Ironically, as I think about the whole Love Boat and Fantasy Island parallel, we just lived a re-enactment of the television programming schedule.  Whereas, instead of a love-finding match-making journey on a cruise ship to Puerto Vallarta, we had a 12-person sailing yacht around the Whitsundays.  Whereas, instead of a fantasy-fulfilling adventure island with a midget, we had an island full of mini golf-carts.  Oh, the Whitsundays.

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To view more pictures from the Whitsunday Islands, visit the Photos.

Retrospective Entry #3

Tuesday, August 11th, 2009

From our Travel Journal written Friday, July 10th:

Today is Friday, July 10th, 3:30am local time at the Papeete Airport.  We’ve just arrived on our Air New Zealand flight from Cairns via Aukland and are killing time at the airport until our 7:30am flight onto Bora Bora.  The airport at Papeet is an open-air smal airport not unlike ones at Koh Samui and Hamilton Island (more about Hamilton Island in a later entry).  Surprisingly, we’re not the only ones at the airport burning the midnight oil awaiting early morning flights onto tother islands in French Polynesia.  Miriam is sitting next to me laying her head on the table atop the Air New Zealand blanket she “borrowed” from our flight.  I’m using this time to fill-in the journal and catch up on the previous week of activities during our Australian leg of the honeymoon.  The honeymoon I endearingly call, “Miriam’s honeymoon.”

Here’s the sequence of our stay in Australia:

Tuesday, June 30 – Thursday, July 2: Brisbane
Thursday, July 2 – Sunday, July 5: Noosa Heads / Fraser Island
Sunday, July 5 – Wednesday, July 8: Arlie Beach / Whitsunday Islands
Wednesday, July 8 – Thursday, July 9: Hamilton Island
Thursday, July 9 – Friday, July 10: Cairns

After spending the first couple of days in Brisbane, we hopped onto a Greyhound bus up to Noosa Heads, a small resort town about 2.5 hours north of Brisbane.  Checking into the hotel, I had previously mentioned to them we were there on our honeymoon; and lo and behold, awaiting in our room was a nice, chilled bottle of sparkling wine (2 bottles of sparkling wine running tally).

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Noosa Heads was a nice little resort town along the water and had a great national park nearby with lovely hiking trails.  We spent the first day walking around the town, aka Hastings Street, poking our head into the shops and scouting out restaurants for dinner.  (Much to our amazement, all the restaurants we tried in Noosa were fantastic).  Granted, they all cost more than average (e.g., ~$30 per entree), but it wasn’t like we purposely scoped out pricer places — all/most of the restaurants in Noosa were in this price range.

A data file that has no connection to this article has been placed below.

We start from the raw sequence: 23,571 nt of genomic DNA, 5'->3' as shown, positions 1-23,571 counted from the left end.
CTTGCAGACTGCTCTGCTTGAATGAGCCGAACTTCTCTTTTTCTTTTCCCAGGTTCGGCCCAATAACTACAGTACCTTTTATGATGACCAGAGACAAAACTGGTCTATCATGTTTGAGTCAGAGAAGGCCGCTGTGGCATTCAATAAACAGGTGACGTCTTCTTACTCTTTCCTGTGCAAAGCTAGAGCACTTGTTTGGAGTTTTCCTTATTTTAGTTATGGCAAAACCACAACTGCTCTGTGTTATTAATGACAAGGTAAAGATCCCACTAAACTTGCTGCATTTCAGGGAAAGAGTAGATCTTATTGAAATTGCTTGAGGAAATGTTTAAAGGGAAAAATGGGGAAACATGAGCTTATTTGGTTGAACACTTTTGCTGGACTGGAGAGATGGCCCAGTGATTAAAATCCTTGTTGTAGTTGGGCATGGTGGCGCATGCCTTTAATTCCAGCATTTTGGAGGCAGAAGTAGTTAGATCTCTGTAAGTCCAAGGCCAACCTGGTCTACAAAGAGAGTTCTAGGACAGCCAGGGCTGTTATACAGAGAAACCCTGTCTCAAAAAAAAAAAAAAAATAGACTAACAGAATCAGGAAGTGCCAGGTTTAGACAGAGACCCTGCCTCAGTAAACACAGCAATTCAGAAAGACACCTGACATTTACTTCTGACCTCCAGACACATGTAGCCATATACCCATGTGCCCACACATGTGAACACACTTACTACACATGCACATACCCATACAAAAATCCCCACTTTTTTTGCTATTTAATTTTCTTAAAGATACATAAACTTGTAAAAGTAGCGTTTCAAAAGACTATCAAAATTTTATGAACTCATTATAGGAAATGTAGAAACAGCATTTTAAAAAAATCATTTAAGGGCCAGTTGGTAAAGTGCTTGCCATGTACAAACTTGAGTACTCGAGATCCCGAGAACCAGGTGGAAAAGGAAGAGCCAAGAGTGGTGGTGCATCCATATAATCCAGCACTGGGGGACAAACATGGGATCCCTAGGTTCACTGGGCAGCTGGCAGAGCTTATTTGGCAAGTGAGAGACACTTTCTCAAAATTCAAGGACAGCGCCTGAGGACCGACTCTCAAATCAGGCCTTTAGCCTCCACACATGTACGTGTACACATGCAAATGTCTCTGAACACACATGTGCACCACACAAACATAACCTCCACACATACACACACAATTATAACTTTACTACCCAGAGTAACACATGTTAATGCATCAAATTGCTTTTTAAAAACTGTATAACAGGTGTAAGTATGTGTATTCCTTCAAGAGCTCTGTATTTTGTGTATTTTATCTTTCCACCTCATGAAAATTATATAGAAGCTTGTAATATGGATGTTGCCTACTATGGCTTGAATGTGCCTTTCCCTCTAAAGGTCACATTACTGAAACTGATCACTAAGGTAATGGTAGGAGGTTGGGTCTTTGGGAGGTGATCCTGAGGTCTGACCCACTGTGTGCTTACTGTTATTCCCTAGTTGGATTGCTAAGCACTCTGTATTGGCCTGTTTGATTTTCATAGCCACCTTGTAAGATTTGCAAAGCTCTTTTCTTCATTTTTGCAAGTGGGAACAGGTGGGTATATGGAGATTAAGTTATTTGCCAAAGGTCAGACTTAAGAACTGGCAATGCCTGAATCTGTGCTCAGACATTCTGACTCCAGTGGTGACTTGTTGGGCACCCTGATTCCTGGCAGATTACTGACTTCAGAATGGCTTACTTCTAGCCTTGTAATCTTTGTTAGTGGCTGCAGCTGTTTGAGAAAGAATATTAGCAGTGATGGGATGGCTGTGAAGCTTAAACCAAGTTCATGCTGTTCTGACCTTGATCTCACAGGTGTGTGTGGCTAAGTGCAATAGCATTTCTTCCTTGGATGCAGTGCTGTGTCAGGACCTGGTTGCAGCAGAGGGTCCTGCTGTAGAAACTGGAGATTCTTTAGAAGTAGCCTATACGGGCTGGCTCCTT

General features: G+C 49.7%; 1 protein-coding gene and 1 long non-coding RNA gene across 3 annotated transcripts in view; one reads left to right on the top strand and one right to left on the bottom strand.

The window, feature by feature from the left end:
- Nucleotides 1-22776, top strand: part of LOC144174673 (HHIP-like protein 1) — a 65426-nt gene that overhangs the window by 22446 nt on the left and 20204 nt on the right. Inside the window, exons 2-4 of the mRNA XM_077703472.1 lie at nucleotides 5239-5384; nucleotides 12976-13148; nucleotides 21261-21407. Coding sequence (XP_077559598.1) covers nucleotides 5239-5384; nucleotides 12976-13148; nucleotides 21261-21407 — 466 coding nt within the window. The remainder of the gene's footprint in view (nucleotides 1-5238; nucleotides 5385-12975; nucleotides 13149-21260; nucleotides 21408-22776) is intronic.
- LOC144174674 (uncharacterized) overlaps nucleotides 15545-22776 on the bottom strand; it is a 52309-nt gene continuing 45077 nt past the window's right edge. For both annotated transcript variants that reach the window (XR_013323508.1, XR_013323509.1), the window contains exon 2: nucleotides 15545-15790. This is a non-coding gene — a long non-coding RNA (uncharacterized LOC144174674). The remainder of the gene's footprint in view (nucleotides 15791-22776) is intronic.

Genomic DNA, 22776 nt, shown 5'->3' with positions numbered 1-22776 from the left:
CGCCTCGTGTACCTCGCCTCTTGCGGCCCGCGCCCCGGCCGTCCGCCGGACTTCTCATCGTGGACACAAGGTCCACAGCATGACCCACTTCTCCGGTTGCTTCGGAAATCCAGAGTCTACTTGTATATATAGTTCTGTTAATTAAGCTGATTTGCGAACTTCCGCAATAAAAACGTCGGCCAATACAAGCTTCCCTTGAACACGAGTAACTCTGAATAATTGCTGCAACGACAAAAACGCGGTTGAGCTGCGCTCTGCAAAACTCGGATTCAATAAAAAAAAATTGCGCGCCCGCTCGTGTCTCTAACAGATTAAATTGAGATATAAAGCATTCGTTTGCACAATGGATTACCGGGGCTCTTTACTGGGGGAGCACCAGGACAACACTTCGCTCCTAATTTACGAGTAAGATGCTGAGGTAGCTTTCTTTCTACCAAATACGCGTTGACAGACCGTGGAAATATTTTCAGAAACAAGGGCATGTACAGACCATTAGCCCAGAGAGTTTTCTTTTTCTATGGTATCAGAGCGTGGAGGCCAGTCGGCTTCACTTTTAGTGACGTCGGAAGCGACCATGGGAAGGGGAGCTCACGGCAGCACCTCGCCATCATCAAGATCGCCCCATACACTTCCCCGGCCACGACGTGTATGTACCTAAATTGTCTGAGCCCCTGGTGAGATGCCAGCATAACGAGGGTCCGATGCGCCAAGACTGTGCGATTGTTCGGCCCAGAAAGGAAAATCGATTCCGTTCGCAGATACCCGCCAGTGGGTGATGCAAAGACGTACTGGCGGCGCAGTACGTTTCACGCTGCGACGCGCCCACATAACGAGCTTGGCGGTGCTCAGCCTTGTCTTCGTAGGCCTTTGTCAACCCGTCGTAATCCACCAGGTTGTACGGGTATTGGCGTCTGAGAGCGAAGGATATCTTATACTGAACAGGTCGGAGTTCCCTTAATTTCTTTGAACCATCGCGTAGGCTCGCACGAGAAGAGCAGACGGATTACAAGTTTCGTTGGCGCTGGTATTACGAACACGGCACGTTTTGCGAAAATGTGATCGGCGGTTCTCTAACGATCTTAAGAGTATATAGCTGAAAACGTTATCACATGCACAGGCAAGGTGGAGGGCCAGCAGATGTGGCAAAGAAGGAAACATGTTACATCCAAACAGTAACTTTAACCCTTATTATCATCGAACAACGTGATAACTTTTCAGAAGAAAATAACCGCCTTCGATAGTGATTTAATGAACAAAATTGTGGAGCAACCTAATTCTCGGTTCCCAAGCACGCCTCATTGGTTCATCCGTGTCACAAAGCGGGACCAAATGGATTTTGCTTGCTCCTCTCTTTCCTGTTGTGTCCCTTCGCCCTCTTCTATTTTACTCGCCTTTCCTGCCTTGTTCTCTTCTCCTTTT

We went to Berardo’s Bistro on the Beach (amazing seafood linguine where I literally licked the plate clean); Zachary’s Pizza (not your deep-dish Berkeley pizzeria, but quite the opposite, really thin-crust pizza.  Miriam’s new favorite pizza joint…in Australia); Wasabi’s (sushi restaurant along the Noosa River and had wagyu sushi).

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We took one of the days in Noosa to just relax and go to a spa and get massages.  We got misled into thinking it was a 90-minute couples massage, when in fact it was a 60-minute couples massage with a 30-minute use of their private couples courtyard and bath.  We were not pleased, although the massage itself was nice.

The other highlight of our stay in Noosa Heads was our day trip tour to Fraser Island.  Fraser Island is apparently the largest sand island in the world, and is only accessible via ferry and 4WD vehicles.  The island itself has no actual paved roads; but rather, vehicles traverse literally along the beaches and sand.  We rode in a Land Cruiser SUV with four other people and thoroughly enjoyed bouncing around on the uneven sand and driving alongside the breaking ocean waves.  Venturing into the heart of the island we stopped to take a short guided hike into the island’s rain forest.  Afterwards, it was onto our lunch spot near Lake McKenzie.  Lake McKenzie was absolutely amazing.  Pristine, blue water against the fine white sandy shores.  The sand was so fine that our tour guide said that it was good for exfoliating the skin.  Miriam tried this on her hands and feet and was convinced they turned out softer.  I nodded my head in agreement with her, but can’t help to think that it might just be all in her mind.  All in all, Noosa Heads and Fraser Island was a great little escape to a resort town with wonderful scenery along the water.

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To view more pictures from Noosa Heads / Fraser Island, visit the Photos.

Retrospective Entry #2

Wednesday, July 29th, 2009

From our Travel Journal written Sunday, July 5, 2009: